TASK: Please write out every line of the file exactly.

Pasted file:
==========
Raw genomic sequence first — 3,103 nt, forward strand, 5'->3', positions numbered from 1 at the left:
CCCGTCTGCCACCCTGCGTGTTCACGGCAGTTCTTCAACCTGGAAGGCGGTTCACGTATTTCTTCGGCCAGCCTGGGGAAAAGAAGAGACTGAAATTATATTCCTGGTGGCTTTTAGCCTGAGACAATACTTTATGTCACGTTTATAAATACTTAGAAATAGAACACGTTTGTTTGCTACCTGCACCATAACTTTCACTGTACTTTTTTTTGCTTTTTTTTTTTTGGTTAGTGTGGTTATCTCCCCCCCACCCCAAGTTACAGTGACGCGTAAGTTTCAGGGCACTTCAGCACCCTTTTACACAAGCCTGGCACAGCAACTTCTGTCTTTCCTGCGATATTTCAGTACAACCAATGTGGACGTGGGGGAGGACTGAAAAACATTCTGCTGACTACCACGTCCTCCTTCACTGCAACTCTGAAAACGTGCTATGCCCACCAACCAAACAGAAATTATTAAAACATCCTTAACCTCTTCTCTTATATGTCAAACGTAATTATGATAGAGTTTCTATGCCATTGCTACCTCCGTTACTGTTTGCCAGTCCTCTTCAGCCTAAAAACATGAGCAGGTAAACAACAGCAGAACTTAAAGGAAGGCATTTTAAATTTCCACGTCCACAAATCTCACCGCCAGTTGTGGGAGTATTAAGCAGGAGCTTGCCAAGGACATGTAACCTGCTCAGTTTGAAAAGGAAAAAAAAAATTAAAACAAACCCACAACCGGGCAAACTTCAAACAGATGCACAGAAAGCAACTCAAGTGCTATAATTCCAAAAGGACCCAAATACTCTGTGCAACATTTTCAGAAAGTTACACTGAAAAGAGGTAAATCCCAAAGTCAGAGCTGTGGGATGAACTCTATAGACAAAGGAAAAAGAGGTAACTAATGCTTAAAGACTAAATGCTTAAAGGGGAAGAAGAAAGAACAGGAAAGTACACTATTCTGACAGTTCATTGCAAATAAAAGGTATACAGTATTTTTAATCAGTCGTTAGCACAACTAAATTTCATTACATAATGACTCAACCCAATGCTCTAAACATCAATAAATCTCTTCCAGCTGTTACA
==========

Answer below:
Raw genomic sequence first — 3,103 nt, forward strand, 5'->3', positions numbered from 1 at the left:
CCCGTCTGCCACCCTGCGTGTTCACGGCAGTTCTTCAACCTGGAAGGCGGTTCACGTATTTCTTCGGCCAGCCTGGGGAAAAGAAGAGACTGAAATTATATTCCTGGTGGCTTTTAGCCTGAGACAATACTTTATGTCACGTTTATAAATACTTAGAAATAGAACACGTTTGTTTGCTACCTGCACCATAACTTTCACTGTACTTTTTTTTGCTTTTTTTTTTTTGGTTAGTGTGGTTATCTCCCCCCCACCCCAAGTTACAGTGACGCGTAAGTTTCAGGGCACTTCAGCACCCTTTTACACAAGCCTGGCACAGCAACTTCTGTCTTTCCTGCGATATTTCAGTACAACCAATGTGGACGTGGGGGAGGACTGAAAAACATTCTGCTGACTACCACGTCCTCCTTCACTGCAACTCTGAAAACGTGCTATGCCCACCAACCAAACAGAAATTATTAAAACATCCTTAACCTCTTCTCTTATATGTCAAACGTAATTATGATAGAGTTTCTATGCCATTGCTACCTCCGTTACTGTTTGCCAGTCCTCTTCAGCCTAAAAACATGAGCAGGTAAACAACAGCAGAACTTAAAGGAAGGCATTTTAAATTTCCACGTCCACAAATCTCACCGCCAGTTGTGGGAGTATTAAGCAGGAGCTTGCCAAGGACATGTAACCTGCTCAGTTTGAAAAGGAAAAAAAAAATTAAAACAAACCCACAACCGGGCAAACTTCAAACAGATGCACAGAAAGCAACTCAAGTGCTATAATTCCAAAAGGACCCAAATACTCTGTGCAACATTTTCAGAAAGTTACACTGAAAAGAGGTAAATCCCAAAGTCAGAGCTGTGGGATGAACTCTATAGACAAAGGAAAAAGAGGTAACTAATGCTTAAAGACTAAATGCTTAAAGGGGAAGAAGAAAGAACAGGAAAGTACACTATTCTGACAGTTCATTGCAAATAAAAGGTATACAGTATTTTTAATCAGTCGTTAGCACAACTAAATTTCATTACATAATGACTCAACCCAATGCTCTAAACATCAATAAATCTCTTCCAGCTGTTACA